Source: Eli Lilly serves up a win over Biden’s HHS in drug discount court case


Congress to Vote on Drug Price Reform as Part of Budget Reconciliation Package

With a decades-long history of attempting drug price reform, Congress has announced that the upcoming vote for the proposed budget reconciliation package will include lowering the cost of prescription drugs.  The agreement consists of three parts: allowing Medicare to negotiate a small amount of high-cost drugs, implementation of inflation rebates, and out-of-pocket maximums for Medicare beneficiaries.

Medicare to Negotiate Prices for a Subset of Drugs

Although just a small number of drugs would be affected, for the first time, the price negotiation would apply on a national level. As the agreement currently stands, 10 products would qualify in 2025 and increase to 30 drugs by 2028. To qualify, drugs must be without exclusivity and competitors and covered under Medicare Part B or Part D programs. Insulin will also be included in these negotiations with out-of-pocket costs not exceeding $35 per month for Medicare beneficiaries.

For small molecular entities, the price will not exceed 76% of the Average Manufacturer Price (AMP) paid by wholesalers. The time period since the loss of exclusivity will be a factor in negotiated price, with longer time spans since exclusivity resulting in lower prices. The guidelines for large molecular entities have not been solidified yet.

Manufacturers will be able to participate in the negotiations with input on research and development costs, financial support from the government, whether the treatment addresses a disease area with an existing need and the degree to which the drug is more effective than existing therapies. Innovation will also be considered in negotiations, though it has not been clearly defined in the agreement.

Implementation of Inflation Rebates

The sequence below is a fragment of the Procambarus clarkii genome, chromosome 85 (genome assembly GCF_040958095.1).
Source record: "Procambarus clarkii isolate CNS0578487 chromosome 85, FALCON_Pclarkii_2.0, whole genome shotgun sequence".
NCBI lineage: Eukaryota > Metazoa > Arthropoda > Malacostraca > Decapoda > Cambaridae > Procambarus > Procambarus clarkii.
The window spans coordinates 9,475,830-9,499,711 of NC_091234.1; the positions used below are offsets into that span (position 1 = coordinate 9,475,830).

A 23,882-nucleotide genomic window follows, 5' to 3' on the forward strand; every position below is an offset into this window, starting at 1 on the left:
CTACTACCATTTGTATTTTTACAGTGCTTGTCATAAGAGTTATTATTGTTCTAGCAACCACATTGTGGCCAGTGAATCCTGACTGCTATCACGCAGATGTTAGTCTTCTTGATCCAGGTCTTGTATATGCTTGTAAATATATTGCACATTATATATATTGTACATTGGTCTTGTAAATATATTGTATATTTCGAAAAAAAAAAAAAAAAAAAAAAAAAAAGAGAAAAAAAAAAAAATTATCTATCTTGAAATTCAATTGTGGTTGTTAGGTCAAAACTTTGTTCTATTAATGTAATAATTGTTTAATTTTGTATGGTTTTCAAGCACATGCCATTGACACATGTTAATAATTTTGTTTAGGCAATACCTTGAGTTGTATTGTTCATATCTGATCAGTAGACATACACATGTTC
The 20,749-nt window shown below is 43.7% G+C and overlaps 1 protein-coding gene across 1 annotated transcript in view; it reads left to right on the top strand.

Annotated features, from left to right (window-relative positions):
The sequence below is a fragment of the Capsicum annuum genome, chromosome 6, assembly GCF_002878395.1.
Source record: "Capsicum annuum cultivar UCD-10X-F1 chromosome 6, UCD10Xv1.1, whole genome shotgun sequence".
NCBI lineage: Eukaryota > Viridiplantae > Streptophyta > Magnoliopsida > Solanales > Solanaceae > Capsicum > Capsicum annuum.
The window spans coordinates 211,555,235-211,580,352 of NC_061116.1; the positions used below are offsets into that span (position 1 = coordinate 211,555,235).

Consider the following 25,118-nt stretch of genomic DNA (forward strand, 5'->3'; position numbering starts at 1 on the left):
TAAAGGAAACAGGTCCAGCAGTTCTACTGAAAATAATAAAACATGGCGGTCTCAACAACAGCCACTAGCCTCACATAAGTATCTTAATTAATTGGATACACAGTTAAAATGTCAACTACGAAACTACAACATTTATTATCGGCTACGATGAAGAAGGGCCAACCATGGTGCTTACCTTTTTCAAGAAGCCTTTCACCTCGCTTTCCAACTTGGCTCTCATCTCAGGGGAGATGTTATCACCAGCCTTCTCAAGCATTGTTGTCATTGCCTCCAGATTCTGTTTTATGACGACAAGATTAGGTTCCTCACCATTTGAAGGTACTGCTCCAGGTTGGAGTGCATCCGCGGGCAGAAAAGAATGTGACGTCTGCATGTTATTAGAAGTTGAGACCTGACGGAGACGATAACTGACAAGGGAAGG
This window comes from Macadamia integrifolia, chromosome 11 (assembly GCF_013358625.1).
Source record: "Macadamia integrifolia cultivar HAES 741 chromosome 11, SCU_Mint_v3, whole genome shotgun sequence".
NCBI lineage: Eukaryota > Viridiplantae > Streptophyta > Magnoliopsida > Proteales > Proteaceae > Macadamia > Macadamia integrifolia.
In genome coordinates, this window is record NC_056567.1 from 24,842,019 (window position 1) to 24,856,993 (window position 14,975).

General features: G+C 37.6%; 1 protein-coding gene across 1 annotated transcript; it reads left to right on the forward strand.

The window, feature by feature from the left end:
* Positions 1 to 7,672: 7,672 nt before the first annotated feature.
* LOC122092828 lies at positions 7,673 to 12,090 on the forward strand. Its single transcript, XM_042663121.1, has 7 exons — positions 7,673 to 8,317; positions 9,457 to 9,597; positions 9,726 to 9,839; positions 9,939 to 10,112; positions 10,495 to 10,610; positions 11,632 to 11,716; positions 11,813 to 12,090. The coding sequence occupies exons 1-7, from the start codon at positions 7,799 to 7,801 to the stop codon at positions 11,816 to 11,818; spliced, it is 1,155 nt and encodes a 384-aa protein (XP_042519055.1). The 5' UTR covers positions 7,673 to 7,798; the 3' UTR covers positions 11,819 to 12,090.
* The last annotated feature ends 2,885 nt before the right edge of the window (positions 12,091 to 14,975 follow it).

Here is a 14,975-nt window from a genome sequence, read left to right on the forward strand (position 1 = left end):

Another part of the upcoming package includes a rebate for price increases higher than the rate of inflation. Because the inflation rebates and Medicare negotiations in this agreement will affect already existing drugs, we could see manufacturers begin to launch drugs at higher prices to maximize revenue knowing potential price increase constraints are further down the line.

Out-of-Pocket Caps for Medicare Beneficiaries

The agreement states a prescription drug maximum out-of-pocket cost of $2,000 per year for Medicare beneficiaries. This part of the agreement also aims to decrease the percentage that Medicare pays after out-of-pocket costs are met, effectively pushing some costs back to the manufacturer in the hopes that this will encourage manufacturers to negotiate more affordable prices. 

Source: Democrats Revive Drug Pricing Reform With A Narrow Set Of Proposed Measures

About the Author

Brendan Crabtree

Brendan Crabtree

Government Pricing Analyst

Brendan Crabtree is an up and coming consultant on IntegriChain’s Advisory team. He serves as a trusted partner to Life Sciences manufacturers of all sizes, delivering guidance and expertise in government pricing and state pricing transparency to their Market Access teams. He earned a Bachelor’s degree in Information Technology from Penn State University.

About the Author

Jillian Murray

Jillian Murray

Senior Consultant, Advisory Services

Jillian Murray is a Senior Consultant on IntegriChain's Advisory team. She advises Life Sciences manufacturers on how to improve their contracts, pricing, gross-to-net business processes, and state price transparency reporting. Jillian earned Bachelor of Science and Master of Public Health degrees from Penn State University.